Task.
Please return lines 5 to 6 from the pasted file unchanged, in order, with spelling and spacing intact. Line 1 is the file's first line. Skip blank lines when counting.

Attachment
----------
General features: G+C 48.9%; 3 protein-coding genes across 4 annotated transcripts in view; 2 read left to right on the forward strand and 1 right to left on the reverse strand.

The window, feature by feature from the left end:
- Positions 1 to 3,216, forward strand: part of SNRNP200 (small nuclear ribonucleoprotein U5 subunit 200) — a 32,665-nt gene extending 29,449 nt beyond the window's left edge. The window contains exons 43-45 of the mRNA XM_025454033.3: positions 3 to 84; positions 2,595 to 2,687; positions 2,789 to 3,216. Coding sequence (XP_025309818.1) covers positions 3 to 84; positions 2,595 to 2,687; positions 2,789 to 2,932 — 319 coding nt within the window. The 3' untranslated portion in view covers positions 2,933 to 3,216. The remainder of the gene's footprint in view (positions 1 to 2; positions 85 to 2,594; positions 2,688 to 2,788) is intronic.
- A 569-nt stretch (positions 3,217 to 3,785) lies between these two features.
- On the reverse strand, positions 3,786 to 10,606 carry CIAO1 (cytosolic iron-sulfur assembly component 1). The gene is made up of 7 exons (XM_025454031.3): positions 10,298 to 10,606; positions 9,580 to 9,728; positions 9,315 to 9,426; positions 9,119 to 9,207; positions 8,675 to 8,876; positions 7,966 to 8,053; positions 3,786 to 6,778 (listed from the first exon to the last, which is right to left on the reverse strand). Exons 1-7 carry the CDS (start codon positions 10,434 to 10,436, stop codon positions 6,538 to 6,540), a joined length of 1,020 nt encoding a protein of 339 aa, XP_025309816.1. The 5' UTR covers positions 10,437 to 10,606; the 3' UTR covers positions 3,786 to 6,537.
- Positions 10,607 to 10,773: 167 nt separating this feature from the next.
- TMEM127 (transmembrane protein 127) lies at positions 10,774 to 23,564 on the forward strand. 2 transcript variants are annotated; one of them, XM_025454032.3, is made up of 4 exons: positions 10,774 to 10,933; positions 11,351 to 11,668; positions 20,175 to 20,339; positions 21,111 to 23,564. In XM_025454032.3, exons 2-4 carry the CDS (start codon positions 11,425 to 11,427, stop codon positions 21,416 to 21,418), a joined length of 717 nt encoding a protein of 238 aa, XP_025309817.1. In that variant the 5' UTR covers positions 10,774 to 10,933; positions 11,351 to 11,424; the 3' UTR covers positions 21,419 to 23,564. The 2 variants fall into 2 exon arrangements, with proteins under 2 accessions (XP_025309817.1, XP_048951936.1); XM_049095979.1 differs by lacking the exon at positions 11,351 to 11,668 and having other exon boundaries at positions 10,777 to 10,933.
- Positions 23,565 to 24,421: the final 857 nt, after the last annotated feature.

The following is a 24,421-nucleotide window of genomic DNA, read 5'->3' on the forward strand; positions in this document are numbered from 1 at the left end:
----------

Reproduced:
- On the reverse strand, positions 3,786 to 10,606 carry CIAO1 (cytosolic iron-sulfur assembly component 1). The gene is made up of 7 exons (XM_025454031.3): positions 10,298 to 10,606; positions 9,580 to 9,728; positions 9,315 to 9,426; positions 9,119 to 9,207; positions 8,675 to 8,876; positions 7,966 to 8,053; positions 3,786 to 6,778 (listed from the first exon to the last, which is right to left on the reverse strand). Exons 1-7 carry the CDS (start codon positions 10,434 to 10,436, stop codon positions 6,538 to 6,540), a joined length of 1,020 nt encoding a protein of 339 aa, XP_025309816.1. The 5' UTR covers positions 10,437 to 10,606; the 3' UTR covers positions 3,786 to 6,537.
- Positions 10,607 to 10,773: 167 nt separating this feature from the next.